Man was put in a position of responsibility, management and stewardship, and it includes over the birds, fish and animal kingdom.

God has created man in the image of Himself. None of the creatures on earth was created in the image of God. Man alone has cognitive capabilities that allow him to build character in order for him to grow in the knowledge and truth of God. No animals are able to receive the Holy Spirit and receive sonship at Christ's return.

So, with this important difference noted, are humans of greater worth than animals?

MATTHEW 12:10-12 And behold, there was a man who had a withered hand. And they asked Him, saying, “Is it lawful to heal on the Sabbath?” --that they might accuse Him.
11 Then He said to them, “What man is there among you who has one sheep, and if it falls into a pit on the Sabbath, will not lay hold of it and lift it out?
12 “Of how much more value then is a man than a sheep? Therefore it is lawful to do good on the Sabbath.”

LUKE 12:6-7 “Are not five sparrows sold for two copper coins? And not one of them is forgotten before God.
7 “But the very hairs of your head are all numbered. Do not fear therefore; you are of more value than many sparrows.

God has created man to rule over the earth and all the creatures upon it. It’s a management responsibility. God states in Matthew 12 and Luke 12 that man is worth more than sheep or sparrows. But, we should treat animals with respect because they are created by God.

For example, Exodus 20:10 Exodus 20:10But the seventh day is the sabbath of the LORD your God: in it you shall not do any work, you, nor your son, nor your daughter, your manservant, nor your maidservant, nor your cattle, nor your stranger that is within your gates:
American King James Version×
states that all members of the household, servants, and animals should rest on the Sabbath. Deuteronomy 22:4 Deuteronomy 22:4You shall not see your brother's ass or his ox fall down by the way, and hide yourself from them: you shall surely help him to lift them up again.
American King James Version×
tells us that we should help an animal if they are in pain or injured.

But, an important clarification: Romans 1:25 Romans 1:25Who changed the truth of God into a lie, and worshipped and served the creature more than the Creator, who is blessed for ever. Amen.
American King James Version×
shows us that we should not put anything above God, including the animals He created. The worship of animals or nature described in this verse is by extension a violation of the second commandment. Some societies still worship animals to this day.

God places conditions in even how to make sure we don’t destroy a species. Animal conservation is very important. You can read just a small example in Deuteronomy 22 verses 6-7 if you wish.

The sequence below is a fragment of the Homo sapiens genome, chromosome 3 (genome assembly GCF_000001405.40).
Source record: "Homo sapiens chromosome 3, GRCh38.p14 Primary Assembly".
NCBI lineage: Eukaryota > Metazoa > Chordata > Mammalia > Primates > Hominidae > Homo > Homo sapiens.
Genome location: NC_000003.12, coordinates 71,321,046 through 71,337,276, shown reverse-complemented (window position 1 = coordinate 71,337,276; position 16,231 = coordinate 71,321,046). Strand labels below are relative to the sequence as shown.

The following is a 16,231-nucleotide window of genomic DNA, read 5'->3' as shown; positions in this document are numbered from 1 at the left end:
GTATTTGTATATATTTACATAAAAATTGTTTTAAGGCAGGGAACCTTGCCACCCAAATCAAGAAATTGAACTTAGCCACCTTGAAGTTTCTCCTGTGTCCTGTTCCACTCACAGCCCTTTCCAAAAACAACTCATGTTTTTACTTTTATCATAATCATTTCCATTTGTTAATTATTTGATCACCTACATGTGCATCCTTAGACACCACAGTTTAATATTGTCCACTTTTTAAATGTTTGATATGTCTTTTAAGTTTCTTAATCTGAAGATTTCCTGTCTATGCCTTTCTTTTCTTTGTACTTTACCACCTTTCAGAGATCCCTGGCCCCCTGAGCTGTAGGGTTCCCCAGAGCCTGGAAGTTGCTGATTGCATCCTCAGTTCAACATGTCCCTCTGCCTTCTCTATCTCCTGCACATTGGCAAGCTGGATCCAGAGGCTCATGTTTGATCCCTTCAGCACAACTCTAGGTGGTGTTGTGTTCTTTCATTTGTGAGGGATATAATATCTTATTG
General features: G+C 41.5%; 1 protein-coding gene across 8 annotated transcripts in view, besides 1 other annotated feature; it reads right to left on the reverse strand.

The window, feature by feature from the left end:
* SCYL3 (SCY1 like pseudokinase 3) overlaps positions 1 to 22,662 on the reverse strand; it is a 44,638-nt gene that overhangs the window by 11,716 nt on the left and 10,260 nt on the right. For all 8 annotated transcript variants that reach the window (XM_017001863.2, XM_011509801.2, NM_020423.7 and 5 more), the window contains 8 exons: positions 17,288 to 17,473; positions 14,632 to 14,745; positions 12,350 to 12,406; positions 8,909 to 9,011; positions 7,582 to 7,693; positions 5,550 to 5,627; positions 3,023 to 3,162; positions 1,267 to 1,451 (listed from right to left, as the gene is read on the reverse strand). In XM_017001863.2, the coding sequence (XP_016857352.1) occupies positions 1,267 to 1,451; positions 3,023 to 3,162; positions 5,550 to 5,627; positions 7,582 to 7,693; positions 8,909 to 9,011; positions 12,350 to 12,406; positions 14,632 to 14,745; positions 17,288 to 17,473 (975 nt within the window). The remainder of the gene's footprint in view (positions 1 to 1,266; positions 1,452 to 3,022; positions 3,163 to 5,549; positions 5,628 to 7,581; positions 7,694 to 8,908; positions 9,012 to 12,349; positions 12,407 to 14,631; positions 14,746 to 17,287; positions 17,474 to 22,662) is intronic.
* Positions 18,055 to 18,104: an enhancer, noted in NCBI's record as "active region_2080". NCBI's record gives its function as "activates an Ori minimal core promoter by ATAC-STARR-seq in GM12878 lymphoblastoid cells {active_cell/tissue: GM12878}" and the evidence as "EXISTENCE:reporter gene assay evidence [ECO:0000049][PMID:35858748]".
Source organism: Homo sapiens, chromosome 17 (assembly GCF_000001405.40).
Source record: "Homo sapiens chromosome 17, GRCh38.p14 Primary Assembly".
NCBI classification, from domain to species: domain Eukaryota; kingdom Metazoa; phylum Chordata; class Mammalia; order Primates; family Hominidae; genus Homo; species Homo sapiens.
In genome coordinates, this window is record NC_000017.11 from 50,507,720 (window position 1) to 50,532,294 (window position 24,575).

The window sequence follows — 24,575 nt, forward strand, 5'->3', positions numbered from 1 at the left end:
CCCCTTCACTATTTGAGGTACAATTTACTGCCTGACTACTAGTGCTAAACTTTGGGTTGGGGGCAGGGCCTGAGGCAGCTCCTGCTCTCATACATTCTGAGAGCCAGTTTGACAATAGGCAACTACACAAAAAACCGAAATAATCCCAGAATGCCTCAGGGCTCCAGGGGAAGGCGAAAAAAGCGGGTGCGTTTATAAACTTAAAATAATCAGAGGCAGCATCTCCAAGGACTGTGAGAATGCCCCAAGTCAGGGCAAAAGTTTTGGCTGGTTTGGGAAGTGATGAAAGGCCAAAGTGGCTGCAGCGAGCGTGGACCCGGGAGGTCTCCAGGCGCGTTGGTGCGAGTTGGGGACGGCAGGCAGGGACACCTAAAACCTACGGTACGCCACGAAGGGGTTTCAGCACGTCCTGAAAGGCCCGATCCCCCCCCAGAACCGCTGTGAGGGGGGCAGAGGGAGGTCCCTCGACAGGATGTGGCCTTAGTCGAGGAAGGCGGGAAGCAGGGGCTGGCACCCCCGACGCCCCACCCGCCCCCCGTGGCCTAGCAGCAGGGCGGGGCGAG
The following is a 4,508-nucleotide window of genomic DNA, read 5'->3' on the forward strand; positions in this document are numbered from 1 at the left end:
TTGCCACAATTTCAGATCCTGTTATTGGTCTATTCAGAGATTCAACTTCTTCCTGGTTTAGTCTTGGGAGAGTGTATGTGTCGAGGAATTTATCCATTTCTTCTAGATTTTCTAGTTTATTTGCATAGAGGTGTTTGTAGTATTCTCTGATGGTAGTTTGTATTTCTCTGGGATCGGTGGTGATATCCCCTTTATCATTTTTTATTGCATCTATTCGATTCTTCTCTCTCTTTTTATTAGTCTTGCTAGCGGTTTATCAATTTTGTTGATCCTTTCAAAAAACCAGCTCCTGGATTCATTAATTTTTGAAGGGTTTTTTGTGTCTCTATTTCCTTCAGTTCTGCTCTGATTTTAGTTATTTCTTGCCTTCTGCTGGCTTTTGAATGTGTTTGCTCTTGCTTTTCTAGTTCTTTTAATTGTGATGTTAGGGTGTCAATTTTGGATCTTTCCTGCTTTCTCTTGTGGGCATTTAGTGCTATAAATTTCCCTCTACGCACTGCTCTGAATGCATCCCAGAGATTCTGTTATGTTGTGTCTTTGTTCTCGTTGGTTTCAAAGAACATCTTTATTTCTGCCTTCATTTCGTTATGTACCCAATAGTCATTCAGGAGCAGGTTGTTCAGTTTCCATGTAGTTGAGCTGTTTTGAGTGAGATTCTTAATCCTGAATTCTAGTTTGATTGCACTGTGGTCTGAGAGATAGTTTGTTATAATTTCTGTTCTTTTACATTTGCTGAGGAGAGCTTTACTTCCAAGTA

Hunting animals to extinction is against God's law. Animals need to be left with the ability to sustain their species. Hunting an animal species to the point of extinction, or where others could easily cause extinction, would not be in harmony with the principles of God. Stay ahead of the environmental curve!


The challenge for man as stewards of God's earthly creation is to develop and use the earth's resources for mankind's benefit while maintaining a livable planet for all life.

This requires knowledge of God's law and a humble, prayerful seeking of God's mind and Spirit, not a pantheistic adoration of the creation.

We should seek the advice of our Creator who placed us in a position to subdue and care for His creation. God is not indifferent to how human activity affects His creation. Today, we see the mistreatment of God's creation and mankind ignoring much of our Creator's laws and eternal principles.

We do not worship the environment, but care and concern for God's creation should be part of a larger effort to follow our elder Brother, Jesus Christ, rather than a religion in itself. So, what have we learned?

• Look at the original instruction given to Adam and Eve.
• Mankind has dominion over the earthly creation and manages it for God.
• Sin can affect our environment.
• We are to care for and manage the earth.
• Do not diminish the earth's sustainability.
• Do not release wastes that will harm people where they dwell.
• Treat animals with care—do not hunt to extinction.
• Observe God's Sabbath in relation to farming the land and industrial production. Rest work animals on the Sabbath.

Stay ahead of the environmental curve! These are wonderful principles that the entire earth would benefit from if observed. In the Millennium, they will be observed! Pray, Thy Kingdom Come!